Anne With an E.

Anne With an E.

The motif of bright red returns throughout the episode. It shows up again in the form of a bowl of red berries, a red bow around a white box containing a dress with puffed sleeves that Anne cherishes (it is a gift from her kindred spirit and guardian, Matthew), and, of course, her trademark red hair and the red cliffs and dirt roads of Prince Edward Island. This is also the episode that includes the scene where Anne accidentally serves her best friend Diana currant wine instead of Marilla's famous raspberry cordial, and both girls end up intoxicated. For the second time in the episode, red liquid signals a coming of age; a normal, eventual loss of innocence. "I love bright red drinks, don’t you? They taste twice as good as any other color," Anne tells her friend. Each appearance of these red visual references reminds the viewer that Anne is maturing, and that's not a bad thing; growing up can be as joyous as it can be confusing.

Normalizing the details of menstruation, including the ambivalence many girls feel about getting their period, appears to be the episode's objective. When Marilla assures Anne that she is not dying, but rather is in her "womanly flowering time" and that it's "perfectly normal," Anne says that she doesn't feel ready to be a woman. And though Marilla comforts Anne, she and her neighbor, Rachel Lynde, later express relief at being finished with their cycles as menopausal women: She says that she'd "rather be pregnant than menstruating." Anne With an E doesn't shy away from the idea that just because getting a period is a significant adolescent milestone, it isn't also a major inconvenience.

Anne With an E.

Anne With an E.

Then, as they do now, women took steps to reduce the pain and bother of the experience. One of the many reasons why Judy Blume's 1970 book Are You There God? It's Me, Margaret has served as the Period Bible for several generations is not only the frank way it discusses menstruation, but also the practical logistical elements: the supplies you need, how to put them on, and what to do with them.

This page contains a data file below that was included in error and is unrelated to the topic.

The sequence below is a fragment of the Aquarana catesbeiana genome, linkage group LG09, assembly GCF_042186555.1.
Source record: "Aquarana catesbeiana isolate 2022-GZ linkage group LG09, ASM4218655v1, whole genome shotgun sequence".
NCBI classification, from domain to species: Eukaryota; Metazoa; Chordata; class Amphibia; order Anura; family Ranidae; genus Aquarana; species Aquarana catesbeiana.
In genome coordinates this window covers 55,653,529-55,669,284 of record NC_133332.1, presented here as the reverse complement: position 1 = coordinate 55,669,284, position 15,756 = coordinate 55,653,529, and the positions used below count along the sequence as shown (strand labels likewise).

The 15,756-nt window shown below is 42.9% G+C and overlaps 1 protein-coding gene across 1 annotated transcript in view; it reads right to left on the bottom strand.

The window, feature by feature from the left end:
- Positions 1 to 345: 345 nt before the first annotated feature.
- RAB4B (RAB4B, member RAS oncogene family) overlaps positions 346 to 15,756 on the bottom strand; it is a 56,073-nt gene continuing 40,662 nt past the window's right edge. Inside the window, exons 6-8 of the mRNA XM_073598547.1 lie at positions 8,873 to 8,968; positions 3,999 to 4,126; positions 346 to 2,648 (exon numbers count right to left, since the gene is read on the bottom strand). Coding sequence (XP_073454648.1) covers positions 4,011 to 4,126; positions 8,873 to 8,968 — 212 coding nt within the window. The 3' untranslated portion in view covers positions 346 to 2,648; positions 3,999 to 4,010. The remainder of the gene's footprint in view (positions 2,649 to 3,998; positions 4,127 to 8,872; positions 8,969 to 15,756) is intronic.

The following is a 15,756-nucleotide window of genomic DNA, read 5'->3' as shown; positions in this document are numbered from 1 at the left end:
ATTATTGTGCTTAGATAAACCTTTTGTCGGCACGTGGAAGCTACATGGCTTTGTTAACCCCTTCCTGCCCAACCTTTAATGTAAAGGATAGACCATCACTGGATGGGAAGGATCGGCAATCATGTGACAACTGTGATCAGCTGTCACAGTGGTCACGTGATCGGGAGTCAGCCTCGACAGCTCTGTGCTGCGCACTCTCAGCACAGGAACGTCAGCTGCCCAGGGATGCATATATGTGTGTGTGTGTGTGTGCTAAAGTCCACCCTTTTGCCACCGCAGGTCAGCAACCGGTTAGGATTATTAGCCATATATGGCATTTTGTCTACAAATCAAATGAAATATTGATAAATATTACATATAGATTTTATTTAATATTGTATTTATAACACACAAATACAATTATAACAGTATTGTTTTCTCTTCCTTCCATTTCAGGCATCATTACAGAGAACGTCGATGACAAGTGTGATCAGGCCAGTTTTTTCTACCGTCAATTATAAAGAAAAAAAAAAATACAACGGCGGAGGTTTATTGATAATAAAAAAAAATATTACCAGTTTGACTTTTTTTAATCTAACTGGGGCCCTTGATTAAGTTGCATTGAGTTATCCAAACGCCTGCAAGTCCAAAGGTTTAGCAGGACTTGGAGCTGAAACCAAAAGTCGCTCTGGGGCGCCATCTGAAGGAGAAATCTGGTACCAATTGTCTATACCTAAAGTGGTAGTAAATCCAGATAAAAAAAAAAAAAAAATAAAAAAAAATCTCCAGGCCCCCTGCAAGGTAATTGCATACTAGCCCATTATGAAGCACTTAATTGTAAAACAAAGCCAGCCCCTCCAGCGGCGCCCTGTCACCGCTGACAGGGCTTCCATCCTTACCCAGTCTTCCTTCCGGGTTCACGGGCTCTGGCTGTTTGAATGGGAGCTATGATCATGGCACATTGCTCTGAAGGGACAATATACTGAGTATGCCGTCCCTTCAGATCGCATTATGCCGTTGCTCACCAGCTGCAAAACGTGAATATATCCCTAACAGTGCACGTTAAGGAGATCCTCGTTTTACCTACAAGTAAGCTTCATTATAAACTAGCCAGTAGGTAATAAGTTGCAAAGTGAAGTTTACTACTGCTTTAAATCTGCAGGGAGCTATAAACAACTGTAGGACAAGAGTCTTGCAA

Anne With an E also hones in on these minutia. Marilla provides Anne with some cotton cloths to pin to her undergarments, instructing her to wash them in cold water first, then hot water. This hit home for me: These were the exact directions I received from my own mother for getting period stains out of fabric; this was likely a hushed conversation taking place over a bathroom sink or wash basin for generations of women. Of course, it's a dated technique—but so was the version of Margaret that I read in the 1990s that described using sanitary napkins with belts and hooks.

Anne With an E ultimately doesn't offer a stock narrative of a girl coming to easy terms with her period. Though Anne starts the day with Marilla's levelheaded explanation of menstruation, she is quickly introduced to the stigma and shame surrounding periods once she arrives at school. Discussing first periods with her female classmates over lunch, Anne loudly exclaims that she finds the whole thing "so inconvenient." The other girls instruct her to keep her voice down because, as one of them puts it, "No one is supposed to know. A woman's cycle is a shameful thing."

Anne With an E.

Anne With an E.

Anne doesn't buy that as a viable reason—"We can make a whole person. Where's the shame in that?" she asks. Later in the episode, though, Anne will place her hands strategically behind her back to cover up any possible stains when her teacher calls on her in class, demonstrating that she's not impervious to the fear of standing out among her classmates.

Those of us who grew up repeatedly watching worn VHS copies of the 1985 adaptation spent hours giddily recapping our favorite scenes to our friends, comparing ourselves to Anne and Diana and pining over Gilbert. Anne With an E's creator is hoping this generation's viewers will do the same with a taboo topic. "By including Anne's first period in Anne With an E I truly hope it sparks open conversation on the subject," Walley-Beckett says.

While the show did start a conversation, it may not be the one Walley-Beckett had in mind: Several reviews of the show have included its period episode as an example of the show's gritty, dark perspective. This take hasn't normalized the show's period episode so much as framed it as a feature of highbrow, dark TV—again positioning periods as a source of pain, or a bleak plot twist.

But the reception has been different among other critics and, especially, the general viewership. On Twitter and in some reviews, some women have identified with the episode, lauding it and appreciating its humor. If TV networks are paying attention, perhaps addressing menstruation soon won't be considered a feature of "gritty" TV, but a matter of course.